Wednesday, November 13, 2013

Pakistan raises rate 50 bps on growing inflation pressure

    Pakistan raised its policy rate by 50 basis points to 10.00 percent, as expected, describing inflationary pressures as "resurging," with the result that the inflation rate is likely to remain between 10.5 percent and 11.5 percent and this could damage the productive capacity of the economy, encourage an outflow of capital and increase the pressure on the exchange rate.
    It is the third change in rates by the State Bank of Pakistan (SBP) in 2013, for a net rise in rates of 50 basis points. SBP cut its rate by 50 basis points in June as it continued a two-year easing cycle that lowered the policy rate by 500 basis points. But in September the SBP reversed course, concluding that interest rates were not the cause of low credit demand, and raised its rate by 50 basis points to combat rising inflation.
    Pakistan's inflation rate rose to 9.08 percent in October, the fifth month in a row with rising inflation after reaching a year-low of 5.13 percent in May, the culmination of 12 months of falling inflation.
    Economists had expected the rise in inflation to lead to a rate rise by the SBP and some see further tightening in early 2014.

    The SBP, which targeted inflation of 9.5 percent in 2012/13, said "resurging" inflationary pressures could be seen in the first four months of fiscal 2014, which began on July 1, and both food and non-foods were contributing to the rise.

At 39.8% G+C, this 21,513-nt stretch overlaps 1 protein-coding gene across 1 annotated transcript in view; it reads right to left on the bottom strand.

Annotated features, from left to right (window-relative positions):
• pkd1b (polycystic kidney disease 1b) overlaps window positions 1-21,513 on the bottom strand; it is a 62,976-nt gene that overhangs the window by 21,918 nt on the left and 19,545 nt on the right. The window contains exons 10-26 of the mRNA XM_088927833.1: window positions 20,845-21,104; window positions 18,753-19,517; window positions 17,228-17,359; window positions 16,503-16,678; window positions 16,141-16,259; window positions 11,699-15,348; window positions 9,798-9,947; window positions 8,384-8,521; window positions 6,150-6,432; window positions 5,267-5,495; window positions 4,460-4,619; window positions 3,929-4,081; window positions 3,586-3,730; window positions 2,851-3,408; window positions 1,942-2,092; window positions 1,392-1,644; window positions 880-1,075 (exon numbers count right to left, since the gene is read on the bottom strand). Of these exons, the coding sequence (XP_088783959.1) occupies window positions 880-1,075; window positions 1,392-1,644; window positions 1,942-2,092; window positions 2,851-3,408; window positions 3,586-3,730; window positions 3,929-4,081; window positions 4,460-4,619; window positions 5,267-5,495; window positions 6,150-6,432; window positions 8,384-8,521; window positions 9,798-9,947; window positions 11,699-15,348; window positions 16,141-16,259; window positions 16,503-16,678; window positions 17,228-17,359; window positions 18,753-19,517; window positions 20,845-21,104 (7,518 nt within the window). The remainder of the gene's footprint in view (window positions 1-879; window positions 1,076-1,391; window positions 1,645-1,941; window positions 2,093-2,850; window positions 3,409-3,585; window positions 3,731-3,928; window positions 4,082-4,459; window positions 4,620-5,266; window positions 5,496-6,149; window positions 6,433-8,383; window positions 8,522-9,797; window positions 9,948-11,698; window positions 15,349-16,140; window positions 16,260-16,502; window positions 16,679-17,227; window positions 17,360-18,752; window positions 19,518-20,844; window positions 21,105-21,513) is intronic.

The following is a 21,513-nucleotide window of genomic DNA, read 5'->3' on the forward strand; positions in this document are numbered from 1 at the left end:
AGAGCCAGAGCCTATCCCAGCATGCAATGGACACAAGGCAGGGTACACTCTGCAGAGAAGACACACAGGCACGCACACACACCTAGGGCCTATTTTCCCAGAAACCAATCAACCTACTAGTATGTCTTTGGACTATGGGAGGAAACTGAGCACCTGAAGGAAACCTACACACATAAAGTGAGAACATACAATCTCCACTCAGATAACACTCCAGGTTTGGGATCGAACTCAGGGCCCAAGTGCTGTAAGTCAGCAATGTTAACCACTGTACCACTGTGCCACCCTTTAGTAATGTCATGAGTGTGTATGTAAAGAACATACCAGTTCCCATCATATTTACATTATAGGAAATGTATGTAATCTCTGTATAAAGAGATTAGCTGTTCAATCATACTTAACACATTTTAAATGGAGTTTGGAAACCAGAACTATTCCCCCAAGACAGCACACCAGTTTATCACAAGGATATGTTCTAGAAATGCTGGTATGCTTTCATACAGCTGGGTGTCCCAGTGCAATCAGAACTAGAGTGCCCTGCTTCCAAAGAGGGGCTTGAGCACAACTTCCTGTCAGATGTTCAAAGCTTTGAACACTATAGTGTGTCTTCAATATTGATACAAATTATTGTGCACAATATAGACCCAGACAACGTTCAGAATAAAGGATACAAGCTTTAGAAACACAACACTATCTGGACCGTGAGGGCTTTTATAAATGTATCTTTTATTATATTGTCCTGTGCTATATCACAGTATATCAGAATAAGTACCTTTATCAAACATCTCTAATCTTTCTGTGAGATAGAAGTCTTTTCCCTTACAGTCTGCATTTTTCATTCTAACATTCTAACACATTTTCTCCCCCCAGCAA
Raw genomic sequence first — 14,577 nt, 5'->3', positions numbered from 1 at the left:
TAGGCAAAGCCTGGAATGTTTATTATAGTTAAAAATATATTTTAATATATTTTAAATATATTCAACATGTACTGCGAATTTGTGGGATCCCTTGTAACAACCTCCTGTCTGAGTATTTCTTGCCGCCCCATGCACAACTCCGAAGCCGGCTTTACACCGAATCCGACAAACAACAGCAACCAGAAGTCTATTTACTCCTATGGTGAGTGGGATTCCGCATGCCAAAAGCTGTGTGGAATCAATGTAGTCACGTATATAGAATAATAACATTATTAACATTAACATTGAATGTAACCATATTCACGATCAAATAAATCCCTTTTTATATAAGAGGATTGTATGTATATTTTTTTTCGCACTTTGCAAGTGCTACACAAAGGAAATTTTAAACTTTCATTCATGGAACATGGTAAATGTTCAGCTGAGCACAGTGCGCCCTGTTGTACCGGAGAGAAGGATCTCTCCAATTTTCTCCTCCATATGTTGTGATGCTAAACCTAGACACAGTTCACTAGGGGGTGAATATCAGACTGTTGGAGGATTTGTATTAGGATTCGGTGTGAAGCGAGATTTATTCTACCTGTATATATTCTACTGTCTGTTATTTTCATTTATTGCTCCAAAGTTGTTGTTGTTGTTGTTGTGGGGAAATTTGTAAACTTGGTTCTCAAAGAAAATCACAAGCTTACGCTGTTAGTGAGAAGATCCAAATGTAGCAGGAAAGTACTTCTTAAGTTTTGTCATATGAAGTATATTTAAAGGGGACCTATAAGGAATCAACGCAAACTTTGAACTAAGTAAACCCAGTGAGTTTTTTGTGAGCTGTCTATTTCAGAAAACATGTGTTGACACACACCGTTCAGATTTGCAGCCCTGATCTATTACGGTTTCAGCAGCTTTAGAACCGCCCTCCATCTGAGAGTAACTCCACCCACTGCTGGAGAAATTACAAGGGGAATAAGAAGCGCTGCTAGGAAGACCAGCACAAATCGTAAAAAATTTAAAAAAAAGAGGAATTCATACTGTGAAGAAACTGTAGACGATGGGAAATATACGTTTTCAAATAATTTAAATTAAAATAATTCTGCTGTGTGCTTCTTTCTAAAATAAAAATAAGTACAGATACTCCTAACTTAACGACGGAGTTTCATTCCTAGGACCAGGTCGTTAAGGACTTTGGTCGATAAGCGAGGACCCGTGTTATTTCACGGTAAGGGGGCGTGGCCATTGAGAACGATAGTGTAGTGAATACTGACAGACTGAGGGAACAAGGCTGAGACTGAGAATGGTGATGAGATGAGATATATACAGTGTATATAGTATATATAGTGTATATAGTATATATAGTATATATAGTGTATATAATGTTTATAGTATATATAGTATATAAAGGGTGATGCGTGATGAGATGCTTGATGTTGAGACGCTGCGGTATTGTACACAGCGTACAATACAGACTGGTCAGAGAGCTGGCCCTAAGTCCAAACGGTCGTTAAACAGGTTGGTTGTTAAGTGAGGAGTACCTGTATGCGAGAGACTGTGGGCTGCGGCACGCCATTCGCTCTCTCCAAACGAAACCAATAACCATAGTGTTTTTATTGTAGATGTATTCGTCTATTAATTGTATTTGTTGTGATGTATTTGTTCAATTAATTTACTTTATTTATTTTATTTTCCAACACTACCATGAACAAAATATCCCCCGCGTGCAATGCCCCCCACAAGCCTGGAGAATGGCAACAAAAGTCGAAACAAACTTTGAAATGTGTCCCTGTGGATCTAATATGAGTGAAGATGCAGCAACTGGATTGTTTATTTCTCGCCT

"With the continuation of these trends CPI inflation is likely to remain at an elevated level, between 10.5 to 11.5 percent," the bank said.
     The bank added that higher inflation could raise the incentives for borrowing and discourage savings, raising demand pressure through consumption and dampen investment and thus the productive capacity of the economy.
    "In addition, with fragile external flows, a negative real return can encourage the outflow of foreign exchange, increasing the pressure on the exchange rate," the SBP said.
    Pakistan's rupee started depreciating rapidly toward the end June, with the rupee trading around 107.5 to the U.S. dollar today, down 8.5 percent from 97.35 at the end of last year.
    Pakistan's economy slowed slightly in the 2012/13 fiscal year with Gross Domestic Product expanding by 3.59 percent, down from 4.36 percent the previous year.
    The SBP said the fundamentals of the economy appeared stable and was encouraged by a successful political transition following election,  the resolution of energy related circular debt and further structural reforms that are underway.
    "Although it is too early to conclude about their impact, there are some indications of a pickup in economic activity," the bank said, adding exports had picked up by 1.3 percent in the first quarter of the current fiscal year.
    But weak financial inflows continued to lead to a deterioration in the external accounts with a current account deficit of US$1.2 billion in the July-September quarter, the same as in the previous quarter, and a wider trade deficit due to imports rising faster than exports.
    Including substantial repayments to the International Monetary Fund (IMF), SBP's reserves declined by $1.3 billion in the first quarter to $4.2 billion as of Nov. 1.


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